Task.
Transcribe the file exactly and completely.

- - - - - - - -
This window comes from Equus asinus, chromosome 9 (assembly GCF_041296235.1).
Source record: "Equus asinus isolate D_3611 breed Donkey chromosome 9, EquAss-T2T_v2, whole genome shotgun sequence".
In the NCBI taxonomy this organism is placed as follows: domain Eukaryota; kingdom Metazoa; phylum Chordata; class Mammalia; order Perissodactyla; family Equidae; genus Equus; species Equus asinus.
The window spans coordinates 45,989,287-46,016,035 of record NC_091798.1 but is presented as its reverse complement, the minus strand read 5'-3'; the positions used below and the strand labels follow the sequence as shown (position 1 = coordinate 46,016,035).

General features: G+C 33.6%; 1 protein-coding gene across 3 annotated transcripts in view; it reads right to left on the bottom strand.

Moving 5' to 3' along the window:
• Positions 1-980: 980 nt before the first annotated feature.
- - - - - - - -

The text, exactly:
This window comes from Equus asinus, chromosome 9 (assembly GCF_041296235.1).
Source record: "Equus asinus isolate D_3611 breed Donkey chromosome 9, EquAss-T2T_v2, whole genome shotgun sequence".
In the NCBI taxonomy this organism is placed as follows: domain Eukaryota; kingdom Metazoa; phylum Chordata; class Mammalia; order Perissodactyla; family Equidae; genus Equus; species Equus asinus.
The window spans coordinates 45,989,287-46,016,035 of record NC_091798.1 but is presented as its reverse complement, the minus strand read 5'-3'; the positions used below and the strand labels follow the sequence as shown (position 1 = coordinate 46,016,035).

General features: G+C 33.6%; 1 protein-coding gene across 3 annotated transcripts in view; it reads right to left on the bottom strand.

Moving 5' to 3' along the window:
• Positions 1-980: 980 nt before the first annotated feature.